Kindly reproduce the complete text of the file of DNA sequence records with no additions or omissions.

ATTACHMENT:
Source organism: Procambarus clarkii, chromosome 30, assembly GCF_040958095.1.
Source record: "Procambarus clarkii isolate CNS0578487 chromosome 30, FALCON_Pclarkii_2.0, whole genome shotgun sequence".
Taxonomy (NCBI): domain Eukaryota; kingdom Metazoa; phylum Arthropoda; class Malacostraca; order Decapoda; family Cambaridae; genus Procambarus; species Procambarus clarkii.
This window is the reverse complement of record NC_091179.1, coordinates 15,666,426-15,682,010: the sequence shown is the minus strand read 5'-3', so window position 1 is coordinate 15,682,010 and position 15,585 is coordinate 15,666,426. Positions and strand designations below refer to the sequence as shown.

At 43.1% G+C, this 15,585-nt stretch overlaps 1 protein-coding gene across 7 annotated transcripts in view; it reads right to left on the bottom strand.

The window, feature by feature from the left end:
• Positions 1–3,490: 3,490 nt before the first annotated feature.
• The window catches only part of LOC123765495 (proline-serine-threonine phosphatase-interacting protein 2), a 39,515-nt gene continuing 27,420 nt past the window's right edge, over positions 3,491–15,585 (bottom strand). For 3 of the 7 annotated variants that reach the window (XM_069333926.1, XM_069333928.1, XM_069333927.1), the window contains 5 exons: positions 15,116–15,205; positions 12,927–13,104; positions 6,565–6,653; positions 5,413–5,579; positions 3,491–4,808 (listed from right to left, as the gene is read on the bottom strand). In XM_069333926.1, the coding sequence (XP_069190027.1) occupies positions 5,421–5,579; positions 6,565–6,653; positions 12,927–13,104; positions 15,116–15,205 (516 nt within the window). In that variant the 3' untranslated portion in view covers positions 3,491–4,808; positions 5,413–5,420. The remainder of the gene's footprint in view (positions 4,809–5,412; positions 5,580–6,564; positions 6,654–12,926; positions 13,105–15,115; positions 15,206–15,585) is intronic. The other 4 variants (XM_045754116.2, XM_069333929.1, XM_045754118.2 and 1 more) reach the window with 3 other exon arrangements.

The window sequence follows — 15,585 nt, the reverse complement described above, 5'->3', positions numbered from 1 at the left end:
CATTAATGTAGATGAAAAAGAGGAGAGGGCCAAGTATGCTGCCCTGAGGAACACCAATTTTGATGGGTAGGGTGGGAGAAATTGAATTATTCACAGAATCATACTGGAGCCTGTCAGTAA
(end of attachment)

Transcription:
Source organism: Procambarus clarkii, chromosome 30, assembly GCF_040958095.1.
Source record: "Procambarus clarkii isolate CNS0578487 chromosome 30, FALCON_Pclarkii_2.0, whole genome shotgun sequence".
Taxonomy (NCBI): domain Eukaryota; kingdom Metazoa; phylum Arthropoda; class Malacostraca; order Decapoda; family Cambaridae; genus Procambarus; species Procambarus clarkii.
This window is the reverse complement of record NC_091179.1, coordinates 15,666,426-15,682,010: the sequence shown is the minus strand read 5'-3', so window position 1 is coordinate 15,682,010 and position 15,585 is coordinate 15,666,426. Positions and strand designations below refer to the sequence as shown.

At 43.1% G+C, this 15,585-nt stretch overlaps 1 protein-coding gene across 7 annotated transcripts in view; it reads right to left on the bottom strand.

The window, feature by feature from the left end:
• Positions 1–3,490: 3,490 nt before the first annotated feature.
• The window catches only part of LOC123765495 (proline-serine-threonine phosphatase-interacting protein 2), a 39,515-nt gene continuing 27,420 nt past the window's right edge, over positions 3,491–15,585 (bottom strand). For 3 of the 7 annotated variants that reach the window (XM_069333926.1, XM_069333928.1, XM_069333927.1), the window contains 5 exons: positions 15,116–15,205; positions 12,927–13,104; positions 6,565–6,653; positions 5,413–5,579; positions 3,491–4,808 (listed from right to left, as the gene is read on the bottom strand). In XM_069333926.1, the coding sequence (XP_069190027.1) occupies positions 5,421–5,579; positions 6,565–6,653; positions 12,927–13,104; positions 15,116–15,205 (516 nt within the window). In that variant the 3' untranslated portion in view covers positions 3,491–4,808; positions 5,413–5,420. The remainder of the gene's footprint in view (positions 4,809–5,412; positions 5,580–6,564; positions 6,654–12,926; positions 13,105–15,115; positions 15,206–15,585) is intronic. The other 4 variants (XM_045754116.2, XM_069333929.1, XM_045754118.2 and 1 more) reach the window with 3 other exon arrangements.

The window sequence follows — 15,585 nt, the reverse complement described above, 5'->3', positions numbered from 1 at the left end:
CATTAATGTAGATGAAAAAGAGGAGAGGGCCAAGTATGCTGCCCTGAGGAACACCAATTTTGATGGGTAGGGTGGGAGAAATTGAATTATTCACAGAATCATACTGGAGCCTGTCAGTAA